Anyone who has raced lately knows that more and more women are racing at all distances from 5K to marathon. (men still have the corner on ultra-marathons, but even that is starting to change) While women’s only races are becoming more and more popular, the majority of races still provide “unisex” race shirts to all participants. And we all know that “unisex” is really just another word for “men’s” when it comes to clothing!
Do you have a drawer full of “unisex” race shirts that you’ll never wear? Do you give all your race shirts to the man in your life? Do you decline to even take the race shirt at packet pickup because you know you’ll just end up donating it to charity? If you can use a ruler and sew a straight line, you can easily adapt that boxy, too-long, giant armholed unisex tech shirt into something you’ll actually wear!
Here’s me in the size medium “unisex” shirt from the 2010 RunDisney Wine & Dine Half-Marathon. I’m 5’3″ and wear a size 8 or 10 petite in most brands of clothing. The shirt doesn’t look terrible in this photo, but I would NEVER wear it to run. It’s too long, the sleeves come nearly to my elbows, and the armholes are enormous. Also, the shirt is pretty ugly so I figured if I ruined it, I really wasn’t out much.
This is my gray size medium unisex RunDisney shirt and my teal size medium women’s cut Champion tech shirt. Can you see why I don’t like the fit of the gray shirt? The teal shirt is going to be our pattern for adapting the unisex shirt into something that fits!
Start by pinning the pattern shirt to the shirt being adapted. Deciding where to make the cut for the new armhole will be the trickiest part. You can take a marker and draw a line just outside of where you’ll trim or mark it with pins.
Using a seam gauge or a regular ruler, trim the sides of the shirt to match your pattern shirt. Leave 5/8ths of an inch for your seam allowance.
Trim to make the new armhole. I only left a 1/4 inch seam allowance here. The RunDisney shirt had lots of extra seams in the sleeves so I used them to double check before I cut that I was putting the new armhole in the exact same place on both arms.
Now it’s time to trim the old sleeve to match the pattern sleeve. Again pin the pattern and original shirt together and carefully trim. Remember to leave just a bit for your seam allowance… I trimmed mine a bit too closely.
Here’s the new sleeve matched up with the pattern sleeve.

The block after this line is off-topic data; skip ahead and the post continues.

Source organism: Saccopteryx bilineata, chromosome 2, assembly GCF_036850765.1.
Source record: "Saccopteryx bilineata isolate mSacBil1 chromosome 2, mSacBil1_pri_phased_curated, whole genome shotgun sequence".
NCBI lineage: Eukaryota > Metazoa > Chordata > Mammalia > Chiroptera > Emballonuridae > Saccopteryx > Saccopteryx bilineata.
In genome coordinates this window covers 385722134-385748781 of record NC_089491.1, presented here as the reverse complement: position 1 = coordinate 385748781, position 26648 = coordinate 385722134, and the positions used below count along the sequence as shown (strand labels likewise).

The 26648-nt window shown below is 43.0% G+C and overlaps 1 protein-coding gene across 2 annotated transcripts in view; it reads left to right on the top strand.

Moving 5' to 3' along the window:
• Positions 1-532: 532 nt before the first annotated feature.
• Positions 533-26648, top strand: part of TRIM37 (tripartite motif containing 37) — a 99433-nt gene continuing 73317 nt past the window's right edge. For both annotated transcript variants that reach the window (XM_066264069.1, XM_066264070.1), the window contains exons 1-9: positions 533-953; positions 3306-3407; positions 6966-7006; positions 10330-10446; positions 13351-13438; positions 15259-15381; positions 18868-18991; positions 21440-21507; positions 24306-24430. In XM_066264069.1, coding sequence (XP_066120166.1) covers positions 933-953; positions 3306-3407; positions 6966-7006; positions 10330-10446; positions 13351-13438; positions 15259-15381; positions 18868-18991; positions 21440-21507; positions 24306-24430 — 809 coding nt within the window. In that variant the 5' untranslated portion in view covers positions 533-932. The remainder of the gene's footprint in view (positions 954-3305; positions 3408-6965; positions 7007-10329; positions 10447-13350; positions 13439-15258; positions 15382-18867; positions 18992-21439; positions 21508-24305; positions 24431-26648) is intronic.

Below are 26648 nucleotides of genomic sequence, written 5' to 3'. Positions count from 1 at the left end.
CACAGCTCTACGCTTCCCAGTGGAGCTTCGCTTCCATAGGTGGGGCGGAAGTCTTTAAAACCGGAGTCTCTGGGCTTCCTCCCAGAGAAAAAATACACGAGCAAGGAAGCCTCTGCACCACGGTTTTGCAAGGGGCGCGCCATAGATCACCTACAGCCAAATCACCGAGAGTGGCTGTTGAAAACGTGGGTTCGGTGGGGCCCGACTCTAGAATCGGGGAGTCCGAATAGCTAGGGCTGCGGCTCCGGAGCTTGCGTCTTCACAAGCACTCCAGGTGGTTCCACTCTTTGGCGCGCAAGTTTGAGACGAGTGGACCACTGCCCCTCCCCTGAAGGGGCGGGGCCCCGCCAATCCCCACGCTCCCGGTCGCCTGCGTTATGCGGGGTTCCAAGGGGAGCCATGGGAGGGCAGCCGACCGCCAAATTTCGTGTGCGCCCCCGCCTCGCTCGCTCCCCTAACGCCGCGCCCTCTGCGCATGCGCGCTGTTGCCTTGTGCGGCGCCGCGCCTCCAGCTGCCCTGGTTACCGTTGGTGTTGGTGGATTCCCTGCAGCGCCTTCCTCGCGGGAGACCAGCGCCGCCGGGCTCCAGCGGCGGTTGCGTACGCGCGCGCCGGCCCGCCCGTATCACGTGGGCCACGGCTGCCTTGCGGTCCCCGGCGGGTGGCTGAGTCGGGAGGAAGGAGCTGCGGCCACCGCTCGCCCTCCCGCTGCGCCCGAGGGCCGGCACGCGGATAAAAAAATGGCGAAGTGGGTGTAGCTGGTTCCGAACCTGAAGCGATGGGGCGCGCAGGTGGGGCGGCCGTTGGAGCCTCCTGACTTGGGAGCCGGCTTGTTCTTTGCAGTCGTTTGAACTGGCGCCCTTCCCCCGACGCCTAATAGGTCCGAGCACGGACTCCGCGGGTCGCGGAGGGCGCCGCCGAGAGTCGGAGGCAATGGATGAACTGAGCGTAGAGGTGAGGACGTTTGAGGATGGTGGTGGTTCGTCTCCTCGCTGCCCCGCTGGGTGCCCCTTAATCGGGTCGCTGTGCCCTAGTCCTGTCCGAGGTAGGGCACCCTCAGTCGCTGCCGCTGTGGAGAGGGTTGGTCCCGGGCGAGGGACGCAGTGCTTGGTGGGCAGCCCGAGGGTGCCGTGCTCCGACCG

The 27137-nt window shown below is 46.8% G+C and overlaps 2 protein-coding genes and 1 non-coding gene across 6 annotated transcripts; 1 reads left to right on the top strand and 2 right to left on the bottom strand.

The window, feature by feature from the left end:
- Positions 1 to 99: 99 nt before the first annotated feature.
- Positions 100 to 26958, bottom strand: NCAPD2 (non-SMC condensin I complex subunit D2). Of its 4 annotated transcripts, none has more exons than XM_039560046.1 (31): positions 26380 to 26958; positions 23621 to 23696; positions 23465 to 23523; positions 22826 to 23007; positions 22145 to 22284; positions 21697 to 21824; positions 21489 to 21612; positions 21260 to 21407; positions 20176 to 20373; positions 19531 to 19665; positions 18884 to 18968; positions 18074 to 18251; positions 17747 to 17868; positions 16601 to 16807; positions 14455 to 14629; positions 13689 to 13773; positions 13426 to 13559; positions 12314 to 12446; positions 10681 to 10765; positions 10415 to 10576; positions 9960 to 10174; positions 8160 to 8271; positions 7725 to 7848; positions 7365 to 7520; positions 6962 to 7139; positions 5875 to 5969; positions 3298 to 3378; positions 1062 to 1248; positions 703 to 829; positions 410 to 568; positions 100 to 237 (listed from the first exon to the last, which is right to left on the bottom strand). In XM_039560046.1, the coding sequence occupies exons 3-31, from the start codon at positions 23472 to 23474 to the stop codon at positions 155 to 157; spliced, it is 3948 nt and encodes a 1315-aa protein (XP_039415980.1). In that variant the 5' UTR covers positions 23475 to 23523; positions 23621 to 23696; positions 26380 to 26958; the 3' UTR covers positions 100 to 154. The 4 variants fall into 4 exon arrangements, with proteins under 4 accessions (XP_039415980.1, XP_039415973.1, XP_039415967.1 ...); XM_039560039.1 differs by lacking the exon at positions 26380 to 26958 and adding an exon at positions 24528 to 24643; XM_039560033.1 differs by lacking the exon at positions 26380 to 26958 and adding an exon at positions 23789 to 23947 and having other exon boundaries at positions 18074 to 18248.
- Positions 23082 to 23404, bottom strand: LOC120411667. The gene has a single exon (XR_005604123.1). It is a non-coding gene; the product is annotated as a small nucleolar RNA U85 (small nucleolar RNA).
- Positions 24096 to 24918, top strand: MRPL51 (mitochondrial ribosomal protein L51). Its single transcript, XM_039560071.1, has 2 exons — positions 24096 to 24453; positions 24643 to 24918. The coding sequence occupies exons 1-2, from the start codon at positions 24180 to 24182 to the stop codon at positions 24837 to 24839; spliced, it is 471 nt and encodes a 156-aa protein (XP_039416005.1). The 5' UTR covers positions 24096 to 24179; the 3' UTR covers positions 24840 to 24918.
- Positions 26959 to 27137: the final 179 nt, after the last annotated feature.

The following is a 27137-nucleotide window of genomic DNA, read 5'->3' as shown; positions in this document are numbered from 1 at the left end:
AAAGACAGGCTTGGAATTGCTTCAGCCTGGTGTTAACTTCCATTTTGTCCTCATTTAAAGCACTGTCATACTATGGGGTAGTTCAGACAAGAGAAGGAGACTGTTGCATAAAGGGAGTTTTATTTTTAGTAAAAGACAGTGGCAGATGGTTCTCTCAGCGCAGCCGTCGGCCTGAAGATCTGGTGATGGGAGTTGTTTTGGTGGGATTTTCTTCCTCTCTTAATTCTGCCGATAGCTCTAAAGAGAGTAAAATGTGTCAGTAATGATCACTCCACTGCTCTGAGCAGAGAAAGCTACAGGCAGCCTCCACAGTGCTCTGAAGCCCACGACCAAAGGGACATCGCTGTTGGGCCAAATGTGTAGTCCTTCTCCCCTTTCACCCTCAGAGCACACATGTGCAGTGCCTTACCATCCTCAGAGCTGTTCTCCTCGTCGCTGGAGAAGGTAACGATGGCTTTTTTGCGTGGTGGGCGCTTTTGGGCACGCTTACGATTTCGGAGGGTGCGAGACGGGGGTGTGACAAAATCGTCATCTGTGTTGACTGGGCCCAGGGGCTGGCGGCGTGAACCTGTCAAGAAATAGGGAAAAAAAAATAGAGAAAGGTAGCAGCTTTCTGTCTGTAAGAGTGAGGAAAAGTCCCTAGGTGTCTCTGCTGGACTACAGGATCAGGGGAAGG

Here’s the new sleeve being used as a pattern for the second new sleeve.
Two new sleeves!
It’s time to sew! Start by sewing up the new side seams.
Then set your new sleeve into your new armhole. Take care to match the seams in the armpit so they line up. This took a lot of pins as the sleeve needed just a bit of gathering to fit into the armhole.
Here’s the new sleeve attached to the new armhole with just a 1/4 inch seam allowance. You may want to go around it all a second time to reinforce the stitching.
Here’s the new sleeves and armholes turned right side out. All that extra detail stitching is a bit wonky when sized down, but remember, this is a shirt that was going in the donation box before.
If you needed to shorten the overall length of the shirt, you’ll probably want to replace the hem. I’ve done just this step on several of my shirts because the current trend for long and skinny in women’s cut clothing means shirts come nearly to my knees. I’m talking to you, Nike women’s cut dri-fit shirt, because 39 inches for a size medium shirt is TOO LONG for someone who is only 63 inches tall.
I hem by folding up 1/4 of an inch, pressing that in with an iron, then folding up another 1/2 inch, pressing it in with an iron and sewing one seam around the bottom of the shirt to hold those folds in. Be careful when using an iron on tech fabric, too much heat could ruin both your shirt and your iron!
Here’s the new shirt and pattern shirt, hanging out together on my kitchen table.
Here’s the new shirt – this one will get worn!
I was so happy with how this turned out that I went ahead & reworked my 2011 Wine & Dine Half Marathon shirt too!